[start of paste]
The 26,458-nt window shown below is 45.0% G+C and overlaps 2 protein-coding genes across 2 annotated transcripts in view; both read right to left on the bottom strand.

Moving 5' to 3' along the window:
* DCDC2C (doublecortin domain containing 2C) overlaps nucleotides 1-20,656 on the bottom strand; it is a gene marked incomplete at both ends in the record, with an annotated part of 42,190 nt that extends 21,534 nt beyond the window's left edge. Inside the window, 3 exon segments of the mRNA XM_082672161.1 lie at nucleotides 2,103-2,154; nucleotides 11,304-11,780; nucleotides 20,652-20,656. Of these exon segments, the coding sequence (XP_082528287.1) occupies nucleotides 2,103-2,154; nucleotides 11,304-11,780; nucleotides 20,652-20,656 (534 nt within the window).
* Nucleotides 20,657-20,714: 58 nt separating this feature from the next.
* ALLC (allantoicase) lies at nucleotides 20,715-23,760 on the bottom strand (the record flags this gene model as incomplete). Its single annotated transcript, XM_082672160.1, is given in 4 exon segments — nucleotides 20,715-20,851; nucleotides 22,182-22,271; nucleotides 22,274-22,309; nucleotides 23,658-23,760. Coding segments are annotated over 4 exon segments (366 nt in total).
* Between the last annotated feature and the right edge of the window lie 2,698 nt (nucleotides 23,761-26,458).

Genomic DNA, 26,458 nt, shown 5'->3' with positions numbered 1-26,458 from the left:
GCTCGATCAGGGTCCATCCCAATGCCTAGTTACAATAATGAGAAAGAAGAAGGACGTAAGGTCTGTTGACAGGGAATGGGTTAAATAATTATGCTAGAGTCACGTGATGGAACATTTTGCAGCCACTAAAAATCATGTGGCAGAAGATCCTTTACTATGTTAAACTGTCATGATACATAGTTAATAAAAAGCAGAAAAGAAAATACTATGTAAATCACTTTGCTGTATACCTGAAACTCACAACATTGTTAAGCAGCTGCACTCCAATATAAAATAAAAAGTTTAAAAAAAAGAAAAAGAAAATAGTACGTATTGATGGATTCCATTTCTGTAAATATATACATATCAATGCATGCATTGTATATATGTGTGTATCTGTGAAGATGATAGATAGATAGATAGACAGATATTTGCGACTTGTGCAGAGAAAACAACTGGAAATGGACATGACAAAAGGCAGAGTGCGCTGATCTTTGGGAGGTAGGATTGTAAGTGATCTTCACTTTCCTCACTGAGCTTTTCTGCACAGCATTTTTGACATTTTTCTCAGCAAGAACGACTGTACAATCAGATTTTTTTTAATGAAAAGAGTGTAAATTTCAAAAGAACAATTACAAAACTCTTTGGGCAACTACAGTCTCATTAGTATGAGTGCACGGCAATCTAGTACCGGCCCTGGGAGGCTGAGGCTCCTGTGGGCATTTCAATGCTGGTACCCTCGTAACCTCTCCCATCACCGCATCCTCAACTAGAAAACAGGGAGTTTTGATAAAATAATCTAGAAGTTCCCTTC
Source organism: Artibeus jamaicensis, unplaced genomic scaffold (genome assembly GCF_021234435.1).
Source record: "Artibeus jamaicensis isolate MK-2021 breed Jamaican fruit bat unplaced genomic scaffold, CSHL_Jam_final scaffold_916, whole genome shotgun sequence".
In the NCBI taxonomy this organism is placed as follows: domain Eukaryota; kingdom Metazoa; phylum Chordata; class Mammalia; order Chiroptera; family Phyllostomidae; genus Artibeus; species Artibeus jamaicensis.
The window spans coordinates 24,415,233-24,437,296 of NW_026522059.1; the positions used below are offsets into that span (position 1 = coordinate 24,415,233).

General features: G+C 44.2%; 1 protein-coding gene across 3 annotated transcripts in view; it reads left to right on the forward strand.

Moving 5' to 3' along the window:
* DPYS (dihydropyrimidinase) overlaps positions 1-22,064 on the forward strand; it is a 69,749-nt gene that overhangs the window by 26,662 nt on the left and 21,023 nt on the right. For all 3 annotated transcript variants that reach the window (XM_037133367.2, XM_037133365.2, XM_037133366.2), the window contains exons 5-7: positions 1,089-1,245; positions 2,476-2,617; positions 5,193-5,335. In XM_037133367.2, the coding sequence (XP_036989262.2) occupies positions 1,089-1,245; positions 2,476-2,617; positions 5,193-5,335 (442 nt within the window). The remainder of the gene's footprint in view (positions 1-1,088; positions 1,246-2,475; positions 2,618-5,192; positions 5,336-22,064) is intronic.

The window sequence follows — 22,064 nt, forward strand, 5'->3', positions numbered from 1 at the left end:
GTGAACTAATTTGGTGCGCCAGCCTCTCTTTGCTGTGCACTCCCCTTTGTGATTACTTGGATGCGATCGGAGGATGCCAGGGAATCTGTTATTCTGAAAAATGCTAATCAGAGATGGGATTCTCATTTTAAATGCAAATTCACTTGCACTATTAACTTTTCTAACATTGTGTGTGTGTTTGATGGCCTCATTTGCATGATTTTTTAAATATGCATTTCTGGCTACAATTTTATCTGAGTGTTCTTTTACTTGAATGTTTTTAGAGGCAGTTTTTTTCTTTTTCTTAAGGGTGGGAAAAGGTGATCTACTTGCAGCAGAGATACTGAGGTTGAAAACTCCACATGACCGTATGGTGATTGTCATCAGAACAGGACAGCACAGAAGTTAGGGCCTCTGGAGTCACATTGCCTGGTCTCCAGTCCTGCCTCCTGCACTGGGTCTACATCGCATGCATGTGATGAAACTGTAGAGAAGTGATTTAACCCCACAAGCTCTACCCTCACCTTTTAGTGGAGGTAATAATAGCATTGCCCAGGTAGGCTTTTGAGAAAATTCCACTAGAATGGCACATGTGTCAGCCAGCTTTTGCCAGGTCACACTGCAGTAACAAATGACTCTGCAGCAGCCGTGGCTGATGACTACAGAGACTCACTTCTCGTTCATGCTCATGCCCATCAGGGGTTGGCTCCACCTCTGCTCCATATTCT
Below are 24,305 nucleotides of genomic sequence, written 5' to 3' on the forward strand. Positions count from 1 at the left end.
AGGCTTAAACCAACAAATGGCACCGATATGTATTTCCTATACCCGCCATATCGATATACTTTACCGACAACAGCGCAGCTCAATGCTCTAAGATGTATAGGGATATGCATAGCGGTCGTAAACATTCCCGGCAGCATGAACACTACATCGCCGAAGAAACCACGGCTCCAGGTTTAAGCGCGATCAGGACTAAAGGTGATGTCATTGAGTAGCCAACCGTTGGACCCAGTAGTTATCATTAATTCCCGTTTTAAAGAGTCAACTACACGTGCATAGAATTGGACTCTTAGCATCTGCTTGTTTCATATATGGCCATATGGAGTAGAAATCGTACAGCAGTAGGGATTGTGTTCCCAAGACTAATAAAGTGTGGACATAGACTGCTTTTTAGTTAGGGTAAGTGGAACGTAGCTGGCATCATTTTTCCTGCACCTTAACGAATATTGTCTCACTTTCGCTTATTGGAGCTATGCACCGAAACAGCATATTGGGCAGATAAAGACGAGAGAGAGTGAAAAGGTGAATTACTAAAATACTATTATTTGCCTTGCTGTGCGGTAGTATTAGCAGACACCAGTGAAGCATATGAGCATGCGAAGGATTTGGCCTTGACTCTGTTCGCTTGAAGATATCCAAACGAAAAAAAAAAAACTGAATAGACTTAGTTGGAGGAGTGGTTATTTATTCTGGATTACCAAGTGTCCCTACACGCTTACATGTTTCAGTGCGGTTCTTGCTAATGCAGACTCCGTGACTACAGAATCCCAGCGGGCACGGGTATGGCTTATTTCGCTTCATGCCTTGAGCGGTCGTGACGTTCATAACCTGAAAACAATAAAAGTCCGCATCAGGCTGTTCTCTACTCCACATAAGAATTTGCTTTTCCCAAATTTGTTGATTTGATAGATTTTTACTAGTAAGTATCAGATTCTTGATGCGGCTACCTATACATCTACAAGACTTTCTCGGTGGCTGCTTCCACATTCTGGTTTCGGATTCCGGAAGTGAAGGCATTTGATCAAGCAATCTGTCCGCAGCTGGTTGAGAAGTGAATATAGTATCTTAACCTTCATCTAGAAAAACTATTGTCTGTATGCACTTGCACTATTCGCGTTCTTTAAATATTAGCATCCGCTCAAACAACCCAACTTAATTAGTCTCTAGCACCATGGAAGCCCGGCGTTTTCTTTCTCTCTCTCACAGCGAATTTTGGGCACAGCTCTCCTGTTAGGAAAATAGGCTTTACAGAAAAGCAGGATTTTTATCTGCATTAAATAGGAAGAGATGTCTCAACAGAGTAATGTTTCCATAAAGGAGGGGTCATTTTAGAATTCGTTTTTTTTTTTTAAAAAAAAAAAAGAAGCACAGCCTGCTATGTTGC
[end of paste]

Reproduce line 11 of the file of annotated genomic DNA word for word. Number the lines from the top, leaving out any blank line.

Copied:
In the NCBI taxonomy this organism is placed as follows: domain Eukaryota; kingdom Metazoa; phylum Chordata; class Mammalia; order Chiroptera; family Phyllostomidae; genus Artibeus; species Artibeus jamaicensis.